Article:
“Our soul waits for the Lord, he is our help and shield. For in him our hearts rejoice; in his holy name we trust. May your mercy, Lord, be upon us; as we put our hope in you.”
— Psalm 33:20-22
Dear brothers and sisters in Christ,
Earlier this month, St. Mary Church in Melrose suffered severe damage from a fire — an event that has caused much sadness among parishioners and concern about the future. But the response of the parish and the Melrose-area community from the very first moments of the tragedy offers a lesson we can all take to heart this Easter season.
On the day of the fire, parishioners and community members delivered donated food and other provisions to the first responders. A week later, Sacred Heart School in Freeport invited students and staff from St. Mary School for a prayer service and lunch. Members of St. John Church in Meire Grove have welcomed their fellow cluster members for Masses there during this difficult time.
As people continue to mourn, many have said what we all know and what the above examples illustrate: A church building is important, but it’s really the people who are the Church. And it is the Church — with Christ as our example and the Holy Spirit to strengthen us — that ministers to all, providing hope and healing in dark times when loss and pain can make us lose sight of hope.
During the Easter triduum, we experience again how hope is at the center of our Christian faith. We walk with Christ in his suffering on Good Friday. But Jesus’ resurrection on Easter demonstrates his victory over sin and death — that, in the words of Pope Francis, “love is more powerful, love gives life, love makes hope blossom.”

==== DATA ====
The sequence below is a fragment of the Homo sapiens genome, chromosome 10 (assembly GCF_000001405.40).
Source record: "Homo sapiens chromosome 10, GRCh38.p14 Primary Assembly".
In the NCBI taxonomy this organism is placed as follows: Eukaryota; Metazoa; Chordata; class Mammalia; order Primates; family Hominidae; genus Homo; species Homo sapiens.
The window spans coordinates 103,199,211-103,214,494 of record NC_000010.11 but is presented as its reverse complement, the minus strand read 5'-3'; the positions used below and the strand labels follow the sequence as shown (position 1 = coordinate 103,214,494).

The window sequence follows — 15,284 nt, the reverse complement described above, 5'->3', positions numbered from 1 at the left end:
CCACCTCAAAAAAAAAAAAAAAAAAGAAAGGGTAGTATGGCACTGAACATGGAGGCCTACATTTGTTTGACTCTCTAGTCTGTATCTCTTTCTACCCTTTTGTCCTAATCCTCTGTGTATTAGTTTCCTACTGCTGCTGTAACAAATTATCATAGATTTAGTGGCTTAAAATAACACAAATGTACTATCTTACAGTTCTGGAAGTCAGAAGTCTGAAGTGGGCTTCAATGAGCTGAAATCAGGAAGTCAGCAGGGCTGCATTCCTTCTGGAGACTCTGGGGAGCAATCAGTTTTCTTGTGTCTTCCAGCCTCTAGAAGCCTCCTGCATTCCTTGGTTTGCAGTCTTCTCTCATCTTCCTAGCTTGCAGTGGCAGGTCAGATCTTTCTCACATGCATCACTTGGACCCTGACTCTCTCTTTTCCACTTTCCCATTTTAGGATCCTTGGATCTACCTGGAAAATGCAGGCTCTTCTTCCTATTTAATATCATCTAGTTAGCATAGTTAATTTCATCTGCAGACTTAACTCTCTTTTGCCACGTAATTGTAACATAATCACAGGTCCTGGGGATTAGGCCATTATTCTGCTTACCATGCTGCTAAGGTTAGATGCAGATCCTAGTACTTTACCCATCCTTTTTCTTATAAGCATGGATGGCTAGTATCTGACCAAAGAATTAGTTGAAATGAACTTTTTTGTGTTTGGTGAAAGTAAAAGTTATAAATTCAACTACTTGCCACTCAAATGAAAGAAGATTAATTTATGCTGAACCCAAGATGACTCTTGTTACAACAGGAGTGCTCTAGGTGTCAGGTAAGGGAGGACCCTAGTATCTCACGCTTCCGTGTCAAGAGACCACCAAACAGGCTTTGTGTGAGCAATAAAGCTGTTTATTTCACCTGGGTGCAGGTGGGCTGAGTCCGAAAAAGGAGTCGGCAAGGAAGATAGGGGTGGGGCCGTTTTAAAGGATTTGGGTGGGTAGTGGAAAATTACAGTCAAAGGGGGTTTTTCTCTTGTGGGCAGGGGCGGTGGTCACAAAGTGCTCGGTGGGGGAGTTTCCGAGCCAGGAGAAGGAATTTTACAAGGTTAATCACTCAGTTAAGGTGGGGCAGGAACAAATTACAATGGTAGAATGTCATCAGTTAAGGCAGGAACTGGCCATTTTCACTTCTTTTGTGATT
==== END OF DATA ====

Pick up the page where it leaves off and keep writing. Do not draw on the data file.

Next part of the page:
Particularly in this Year of Mercy, we are called to be instruments of God’s love and mercy. We live in a world where many people desperately need the hope that Christ brings: those impacted by fires and other natural disasters; people with illnesses, addictions and lack of adequate medical care; refugees without a place to call home; immigrants in need of welcome; survivors of sexual abuse and their families; those living in fear of terrorism and other violence; those struggling with family and job challenges.
The risen Christ wants us to be heralds of hope in our communities, our nation and the world. We draw that hope from many sources: from the Paschal Mystery we celebrate during the Easter triduum as well as at every Sunday Mass, from the other sacraments, from those we have been accompanying in our parishes on their journey to full membership in the Church at the Easter Vigil, and from fellow Christians who model Christ’s mercy by their words and actions.
May the hope of Jesus’ resurrection, and his unending love and mercy, bring you peace and joy this Easter season. And may you share it generously with all those you meet.
Sincerely yours in Christ,
Bishop Donald J. Kettler